“I have nothing now but praise for my life. I’m not unhappy. I cry a lot because I miss people. They die and I can’t stop them. They leave me and I love them more. … What I dread is the isolation. … There are so many beautiful things in the world which I will have to leave when I die, but I’m ready, I’m ready, I’m ready.”

The full interview is here:

(image of Maurice Sendak via

Voice (10)

“That night as I lay in bed, a June storm rolled in over town and it thundered loudly, sharp cracks like a series of detonations mingled with resonant booms above me, echoing again and again and again. Soon after came the rushing noise of thick, fast rain outside. I remembered the great winds of my childhood, remembered waking up in the morning to see that branches had fallen all over the street. I remembered the enchanted stillness that came before the twister or the tempest, as if the whole earth were holding its breath, and the eerie green color that tinged the sky. I remembered the immensity of the world.”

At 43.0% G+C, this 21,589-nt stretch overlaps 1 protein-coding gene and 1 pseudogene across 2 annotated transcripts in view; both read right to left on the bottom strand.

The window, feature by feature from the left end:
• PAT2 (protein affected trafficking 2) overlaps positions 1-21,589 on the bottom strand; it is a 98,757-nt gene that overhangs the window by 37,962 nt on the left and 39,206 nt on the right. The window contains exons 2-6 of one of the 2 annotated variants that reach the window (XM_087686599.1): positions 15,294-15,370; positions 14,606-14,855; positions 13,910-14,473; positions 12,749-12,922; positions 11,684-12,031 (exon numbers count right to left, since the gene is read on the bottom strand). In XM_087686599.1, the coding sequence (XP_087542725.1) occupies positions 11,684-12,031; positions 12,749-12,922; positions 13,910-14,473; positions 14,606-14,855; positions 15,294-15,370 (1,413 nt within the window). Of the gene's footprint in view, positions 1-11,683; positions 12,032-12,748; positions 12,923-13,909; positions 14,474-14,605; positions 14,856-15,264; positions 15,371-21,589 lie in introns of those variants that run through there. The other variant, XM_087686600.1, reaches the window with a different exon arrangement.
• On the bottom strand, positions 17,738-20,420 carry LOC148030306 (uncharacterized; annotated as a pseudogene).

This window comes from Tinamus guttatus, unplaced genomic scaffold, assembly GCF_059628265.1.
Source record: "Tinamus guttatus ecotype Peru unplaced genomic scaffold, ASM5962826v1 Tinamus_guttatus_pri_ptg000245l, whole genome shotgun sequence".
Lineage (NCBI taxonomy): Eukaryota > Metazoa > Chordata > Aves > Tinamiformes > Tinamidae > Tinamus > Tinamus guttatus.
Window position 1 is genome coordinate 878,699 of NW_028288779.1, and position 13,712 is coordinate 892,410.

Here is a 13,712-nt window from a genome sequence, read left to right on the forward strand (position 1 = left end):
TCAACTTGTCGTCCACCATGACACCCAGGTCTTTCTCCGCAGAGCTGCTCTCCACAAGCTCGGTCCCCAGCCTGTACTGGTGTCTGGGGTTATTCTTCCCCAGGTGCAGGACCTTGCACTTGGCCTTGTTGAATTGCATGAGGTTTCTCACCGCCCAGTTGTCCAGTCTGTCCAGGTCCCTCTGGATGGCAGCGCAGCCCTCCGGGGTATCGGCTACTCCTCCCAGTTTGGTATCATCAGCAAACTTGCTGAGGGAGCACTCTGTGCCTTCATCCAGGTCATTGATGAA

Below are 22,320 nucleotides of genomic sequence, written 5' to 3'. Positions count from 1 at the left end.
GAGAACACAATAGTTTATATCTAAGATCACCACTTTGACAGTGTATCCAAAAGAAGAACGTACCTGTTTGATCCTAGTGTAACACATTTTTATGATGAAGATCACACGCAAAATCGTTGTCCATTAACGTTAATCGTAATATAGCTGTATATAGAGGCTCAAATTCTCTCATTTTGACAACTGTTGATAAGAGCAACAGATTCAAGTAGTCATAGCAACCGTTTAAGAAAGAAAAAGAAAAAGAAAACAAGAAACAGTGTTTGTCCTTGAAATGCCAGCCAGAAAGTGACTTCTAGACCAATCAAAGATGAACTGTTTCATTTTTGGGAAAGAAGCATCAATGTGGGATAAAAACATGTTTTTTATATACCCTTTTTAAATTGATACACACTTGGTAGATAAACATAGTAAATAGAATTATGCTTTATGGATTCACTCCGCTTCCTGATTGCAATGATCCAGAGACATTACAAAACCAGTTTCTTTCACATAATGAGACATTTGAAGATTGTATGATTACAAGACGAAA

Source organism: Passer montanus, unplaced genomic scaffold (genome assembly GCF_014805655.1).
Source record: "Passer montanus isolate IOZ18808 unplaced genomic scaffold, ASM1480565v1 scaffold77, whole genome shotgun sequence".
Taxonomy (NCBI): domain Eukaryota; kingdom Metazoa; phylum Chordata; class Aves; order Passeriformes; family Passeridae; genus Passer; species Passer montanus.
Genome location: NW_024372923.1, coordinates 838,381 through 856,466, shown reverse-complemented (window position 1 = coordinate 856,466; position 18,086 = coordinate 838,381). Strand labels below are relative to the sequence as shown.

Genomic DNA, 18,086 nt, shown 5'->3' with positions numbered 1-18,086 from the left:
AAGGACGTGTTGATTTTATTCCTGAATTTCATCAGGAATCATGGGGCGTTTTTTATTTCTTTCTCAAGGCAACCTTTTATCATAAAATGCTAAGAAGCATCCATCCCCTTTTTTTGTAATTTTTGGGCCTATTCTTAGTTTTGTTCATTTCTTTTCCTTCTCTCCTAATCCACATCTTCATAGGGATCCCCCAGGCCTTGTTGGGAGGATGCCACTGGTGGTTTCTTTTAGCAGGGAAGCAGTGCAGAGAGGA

Siri Hustvedt
from — The Summer Without Men

photo via the guardian uk

Voice (9)

“Then the last two boys arrive, Coyle and a cousin of his from Mississippi. Anders has never met Coyle’s cousin before and will never see him again. He says hi with the rest but takes no further notice of him until they’ve chosen sides and some asks the cousin what position he wants to play. “Shortstop,” the boy says. “Short’s the best position they is.” Anders turns and looks at him. He wants to hear Coyle’s cousin repeat what he’s just said, but he knows better than to ask. The others will think he’s being a jerk, ragging the kid for his grammar. But that isn’t it, not at all – it’s that Anders is strangely roused, elated, by those final two words, their pure unexpectedness and their music. . . . . . . . . . . .”